First of all, can we just address the article's title? In all of it's mediocrity and punny-ness (not a word) I think it's wrong for all the right reasons. The answer to the title? Now. Now is the time to admit that Beltran is off. But, can he get it back?
There is no hiding the fact that Carlos Beltran is struggling this April. He's slashing .161/.226/.268 with only seven RBI. He has struck out 18 times and walked only five. Those numbers place him middle of the pack in the Yankees lineup, but in mediocre waters compared to his own career prowess and pay grade. Beltran's numbers this April are only comparable to one of his other 18 seasons.
In 2003 Beltran was with the Kansas City Royals playing centerfield—which in itself is wild to dream about. He finished the season ninth in MVP voting. He tallied 26 home runs on the season and finished with a .306 average. But, in April of 2003 Beltran was facing the same type of struggle he's enduring now. He slashed .184/.279/.368 and only hit two home runs, one being of the inside the park fashion—even more ridiculous than the fact that he was trusted playing centerfield. He also struck out eight times and took five walks. The point is that this kind of early struggle is not unprecedented for Beltran, but certainly rare. It's also not insurmountable. Though that was 26-year-old Beltran, and we are stuck with the 38-year-old version, he still has previously proved that he can drag himself out of the ditch.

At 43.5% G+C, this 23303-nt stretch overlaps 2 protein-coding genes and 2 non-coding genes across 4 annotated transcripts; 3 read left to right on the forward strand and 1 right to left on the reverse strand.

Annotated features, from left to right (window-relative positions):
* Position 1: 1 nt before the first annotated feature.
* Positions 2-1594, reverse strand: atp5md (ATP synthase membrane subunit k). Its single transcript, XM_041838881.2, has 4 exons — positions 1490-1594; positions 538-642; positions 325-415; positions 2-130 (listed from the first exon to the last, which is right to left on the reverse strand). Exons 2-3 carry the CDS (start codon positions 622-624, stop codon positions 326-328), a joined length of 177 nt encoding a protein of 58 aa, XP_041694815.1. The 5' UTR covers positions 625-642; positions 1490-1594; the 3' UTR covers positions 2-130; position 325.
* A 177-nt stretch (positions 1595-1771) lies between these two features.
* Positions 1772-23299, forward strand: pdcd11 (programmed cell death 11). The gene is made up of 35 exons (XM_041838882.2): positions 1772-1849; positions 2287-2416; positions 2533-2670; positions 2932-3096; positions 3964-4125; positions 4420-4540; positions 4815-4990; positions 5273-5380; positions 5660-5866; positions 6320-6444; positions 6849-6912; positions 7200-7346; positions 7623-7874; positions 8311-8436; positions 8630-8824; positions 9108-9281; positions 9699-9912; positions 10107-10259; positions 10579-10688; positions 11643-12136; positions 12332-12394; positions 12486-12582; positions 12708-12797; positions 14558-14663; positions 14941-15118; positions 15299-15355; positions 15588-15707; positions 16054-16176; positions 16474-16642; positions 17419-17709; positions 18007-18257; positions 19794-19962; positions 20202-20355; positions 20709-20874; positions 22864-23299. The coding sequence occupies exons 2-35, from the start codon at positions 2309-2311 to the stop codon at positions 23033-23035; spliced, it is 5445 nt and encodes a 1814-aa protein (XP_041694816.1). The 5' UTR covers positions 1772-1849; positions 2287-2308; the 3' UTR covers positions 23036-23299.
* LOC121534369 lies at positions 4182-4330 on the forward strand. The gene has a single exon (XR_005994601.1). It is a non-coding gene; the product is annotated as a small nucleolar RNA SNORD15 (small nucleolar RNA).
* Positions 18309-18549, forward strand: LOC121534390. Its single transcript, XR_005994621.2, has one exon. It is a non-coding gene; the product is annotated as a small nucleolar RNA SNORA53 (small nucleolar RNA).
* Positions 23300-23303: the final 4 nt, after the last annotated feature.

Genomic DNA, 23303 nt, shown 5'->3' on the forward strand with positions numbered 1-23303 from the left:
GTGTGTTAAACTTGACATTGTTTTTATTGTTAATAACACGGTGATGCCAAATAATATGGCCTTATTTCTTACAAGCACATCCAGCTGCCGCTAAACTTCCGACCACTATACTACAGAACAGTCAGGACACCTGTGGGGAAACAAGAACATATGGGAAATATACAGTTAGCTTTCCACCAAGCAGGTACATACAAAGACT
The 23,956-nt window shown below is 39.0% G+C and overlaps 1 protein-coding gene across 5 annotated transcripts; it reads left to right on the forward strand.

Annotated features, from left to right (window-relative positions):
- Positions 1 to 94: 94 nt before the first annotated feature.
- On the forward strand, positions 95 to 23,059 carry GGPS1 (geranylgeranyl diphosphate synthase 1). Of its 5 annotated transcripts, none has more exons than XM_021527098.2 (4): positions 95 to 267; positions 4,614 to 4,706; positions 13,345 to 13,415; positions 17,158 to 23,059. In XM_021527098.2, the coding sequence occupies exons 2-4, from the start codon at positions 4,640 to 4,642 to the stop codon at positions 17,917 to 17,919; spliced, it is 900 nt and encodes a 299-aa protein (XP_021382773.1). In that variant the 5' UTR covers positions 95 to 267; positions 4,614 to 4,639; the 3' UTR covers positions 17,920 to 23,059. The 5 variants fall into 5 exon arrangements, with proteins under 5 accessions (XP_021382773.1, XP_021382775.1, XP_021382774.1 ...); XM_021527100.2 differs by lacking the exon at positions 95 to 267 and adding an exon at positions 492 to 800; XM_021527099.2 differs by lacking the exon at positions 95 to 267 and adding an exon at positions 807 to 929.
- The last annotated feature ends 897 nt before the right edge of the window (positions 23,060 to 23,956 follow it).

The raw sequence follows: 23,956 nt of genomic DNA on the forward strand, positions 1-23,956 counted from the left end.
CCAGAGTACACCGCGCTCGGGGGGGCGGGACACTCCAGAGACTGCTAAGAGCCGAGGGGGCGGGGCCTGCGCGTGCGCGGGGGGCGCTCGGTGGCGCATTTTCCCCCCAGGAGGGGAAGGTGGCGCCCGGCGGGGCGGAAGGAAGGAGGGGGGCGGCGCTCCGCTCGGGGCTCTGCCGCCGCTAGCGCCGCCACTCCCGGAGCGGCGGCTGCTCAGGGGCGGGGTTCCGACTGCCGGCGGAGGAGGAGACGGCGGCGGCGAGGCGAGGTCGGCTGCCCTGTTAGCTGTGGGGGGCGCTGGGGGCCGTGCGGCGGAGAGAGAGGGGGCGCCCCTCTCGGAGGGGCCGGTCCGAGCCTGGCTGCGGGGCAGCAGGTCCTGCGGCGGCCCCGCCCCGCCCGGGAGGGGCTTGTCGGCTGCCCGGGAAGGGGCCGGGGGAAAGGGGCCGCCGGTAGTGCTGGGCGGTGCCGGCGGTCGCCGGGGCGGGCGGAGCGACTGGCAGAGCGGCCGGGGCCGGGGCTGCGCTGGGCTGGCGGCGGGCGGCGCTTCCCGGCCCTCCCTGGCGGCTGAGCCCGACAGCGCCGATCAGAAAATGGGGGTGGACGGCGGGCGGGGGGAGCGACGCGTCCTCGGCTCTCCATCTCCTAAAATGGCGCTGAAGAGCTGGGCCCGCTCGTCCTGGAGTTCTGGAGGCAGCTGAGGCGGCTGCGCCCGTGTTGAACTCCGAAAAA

How long of a leash does an eight time All-Star deserve? How long does he have to pull himself out? To prove that this isn't it for him? With the recent emergence of Chris Young, it seems those days should be dwindling. Young is batting .357 with four home runs. He's slugging .762 in his 42 at bats over 14 games this season. He's the hot hand, fields better than the much older Beltran, and there isn't much of a reason not to have him in the lineup. But often that will mean pushing Beltran out of lineup. The only way Beltran could avoid that (other than pointing to the amount they're paying him to in this scenario ride the pine) is to improve his play. He must find the power in the bat now that the speed of his game is gone. He must hit the alleys. At the end of the day, he must prove his worth.
It's certainly time to admit that Beltran is off. But, is the day coming when we must admit he's done?